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Is motivation enough? Confidence as a predictor of outcome in inpatient treatment for eating disorders Iyar, Megumi M.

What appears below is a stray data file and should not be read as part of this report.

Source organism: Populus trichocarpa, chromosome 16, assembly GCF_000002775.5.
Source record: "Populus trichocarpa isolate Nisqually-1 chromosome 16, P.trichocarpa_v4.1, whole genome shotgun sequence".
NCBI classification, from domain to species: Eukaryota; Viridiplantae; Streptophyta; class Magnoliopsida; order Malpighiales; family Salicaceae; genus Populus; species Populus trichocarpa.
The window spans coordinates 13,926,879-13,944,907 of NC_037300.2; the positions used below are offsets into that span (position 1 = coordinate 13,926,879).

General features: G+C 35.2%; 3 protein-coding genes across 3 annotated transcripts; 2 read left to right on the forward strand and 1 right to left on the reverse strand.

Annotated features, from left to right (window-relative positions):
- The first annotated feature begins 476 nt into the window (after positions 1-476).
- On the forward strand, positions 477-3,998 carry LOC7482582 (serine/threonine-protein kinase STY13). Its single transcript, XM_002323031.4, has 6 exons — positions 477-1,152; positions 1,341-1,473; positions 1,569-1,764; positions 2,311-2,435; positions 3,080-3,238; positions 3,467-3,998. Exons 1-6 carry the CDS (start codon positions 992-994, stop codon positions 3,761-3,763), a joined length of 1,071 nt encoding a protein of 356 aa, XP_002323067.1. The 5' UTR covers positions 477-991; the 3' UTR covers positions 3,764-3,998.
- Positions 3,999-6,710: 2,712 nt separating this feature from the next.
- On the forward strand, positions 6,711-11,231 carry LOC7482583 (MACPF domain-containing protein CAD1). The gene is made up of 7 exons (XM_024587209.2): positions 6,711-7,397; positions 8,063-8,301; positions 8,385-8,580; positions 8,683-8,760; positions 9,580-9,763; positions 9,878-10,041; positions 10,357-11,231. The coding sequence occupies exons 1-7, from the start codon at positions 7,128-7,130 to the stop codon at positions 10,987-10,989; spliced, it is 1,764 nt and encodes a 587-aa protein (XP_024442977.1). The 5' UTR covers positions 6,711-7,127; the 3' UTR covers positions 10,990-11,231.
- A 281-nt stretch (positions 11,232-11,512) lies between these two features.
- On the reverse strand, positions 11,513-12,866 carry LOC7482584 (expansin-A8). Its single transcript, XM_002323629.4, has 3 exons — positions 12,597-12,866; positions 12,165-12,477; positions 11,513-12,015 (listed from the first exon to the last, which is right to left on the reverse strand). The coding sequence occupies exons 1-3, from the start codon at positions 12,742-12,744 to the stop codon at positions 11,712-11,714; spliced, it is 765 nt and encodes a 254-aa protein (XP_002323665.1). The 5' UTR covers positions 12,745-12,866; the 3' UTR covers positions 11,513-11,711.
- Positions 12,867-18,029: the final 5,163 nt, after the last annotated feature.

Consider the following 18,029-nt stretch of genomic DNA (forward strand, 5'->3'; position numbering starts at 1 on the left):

While motivation has been shown to be a robust predictor of eating disorder treatment outcome, little attention has been paid to the role of confidence. This study sought to better understand the role of confidence and the possible interaction it may have with motivation in promoting eating disorder symptom change. Participants were adult women (N = 159) in inpatient treatment for eating disorders. They completed measures of readiness and motivation for change, which assessed precontemplation, action, confidence and internality (changing for oneself vs. for others) and eating disorder symptom severity at pre- and post-treatment. Medical variables (e.g. height and weight) were also recorded. Precontemplation and confidence had significant effects on pre-and post-treatment symptom severity, while action only had a significant effect on pre-treatment symptoms. Confidence was also shown to moderate relations between both measures of readiness (i.e., precontemplation and action) and change in symptoms. Follow up analyses indicated that high precontemplation (low readiness) was associated with poor outcome, irrespective of confidence, however, low precontemplation (high readiness) was associated with better outcome at high levels of confidence. The interaction between confidence and action was significant only at very high levels of confidence. Among individuals who had high action at baseline, those with lower confidence had significantly poorer outcomes relative to those with high levels of confidence. Findings indicate that readiness and confidence are important prognostic factors and suggest that early behaviour change in the absence of confidence does not guarantee best outcomes in inpatient eating disorder treatment.

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